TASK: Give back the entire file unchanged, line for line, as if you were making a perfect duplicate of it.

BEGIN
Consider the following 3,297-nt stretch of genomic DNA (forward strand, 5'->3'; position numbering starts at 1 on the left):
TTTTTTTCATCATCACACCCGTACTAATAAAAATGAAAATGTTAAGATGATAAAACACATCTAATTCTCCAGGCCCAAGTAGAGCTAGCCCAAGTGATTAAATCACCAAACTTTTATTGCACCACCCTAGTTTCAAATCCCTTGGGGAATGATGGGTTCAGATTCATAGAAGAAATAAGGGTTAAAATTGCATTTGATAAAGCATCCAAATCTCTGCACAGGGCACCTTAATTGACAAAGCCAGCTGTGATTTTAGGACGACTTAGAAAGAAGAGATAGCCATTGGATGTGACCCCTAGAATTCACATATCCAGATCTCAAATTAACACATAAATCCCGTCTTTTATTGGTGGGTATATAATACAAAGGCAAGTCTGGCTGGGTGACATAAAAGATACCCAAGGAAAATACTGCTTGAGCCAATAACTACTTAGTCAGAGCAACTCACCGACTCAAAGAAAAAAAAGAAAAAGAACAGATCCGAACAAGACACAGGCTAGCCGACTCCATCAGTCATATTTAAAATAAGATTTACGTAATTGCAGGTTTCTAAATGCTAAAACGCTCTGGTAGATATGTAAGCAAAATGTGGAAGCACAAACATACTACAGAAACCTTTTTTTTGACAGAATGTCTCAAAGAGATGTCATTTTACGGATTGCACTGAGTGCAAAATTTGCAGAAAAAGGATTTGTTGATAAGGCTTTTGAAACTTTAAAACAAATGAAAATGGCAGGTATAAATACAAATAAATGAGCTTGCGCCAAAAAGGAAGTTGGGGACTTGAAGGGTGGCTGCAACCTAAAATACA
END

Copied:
Consider the following 3,297-nt stretch of genomic DNA (forward strand, 5'->3'; position numbering starts at 1 on the left):
TTTTTTTCATCATCACACCCGTACTAATAAAAATGAAAATGTTAAGATGATAAAACACATCTAATTCTCCAGGCCCAAGTAGAGCTAGCCCAAGTGATTAAATCACCAAACTTTTATTGCACCACCCTAGTTTCAAATCCCTTGGGGAATGATGGGTTCAGATTCATAGAAGAAATAAGGGTTAAAATTGCATTTGATAAAGCATCCAAATCTCTGCACAGGGCACCTTAATTGACAAAGCCAGCTGTGATTTTAGGACGACTTAGAAAGAAGAGATAGCCATTGGATGTGACCCCTAGAATTCACATATCCAGATCTCAAATTAACACATAAATCCCGTCTTTTATTGGTGGGTATATAATACAAAGGCAAGTCTGGCTGGGTGACATAAAAGATACCCAAGGAAAATACTGCTTGAGCCAATAACTACTTAGTCAGAGCAACTCACCGACTCAAAGAAAAAAAAGAAAAAGAACAGATCCGAACAAGACACAGGCTAGCCGACTCCATCAGTCATATTTAAAATAAGATTTACGTAATTGCAGGTTTCTAAATGCTAAAACGCTCTGGTAGATATGTAAGCAAAATGTGGAAGCACAAACATACTACAGAAACCTTTTTTTTGACAGAATGTCTCAAAGAGATGTCATTTTACGGATTGCACTGAGTGCAAAATTTGCAGAAAAAGGATTTGTTGATAAGGCTTTTGAAACTTTAAAACAAATGAAAATGGCAGGTATAAATACAAATAAATGAGCTTGCGCCAAAAAGGAAGTTGGGGACTTGAAGGGTGGCTGCAACCTAAAATACA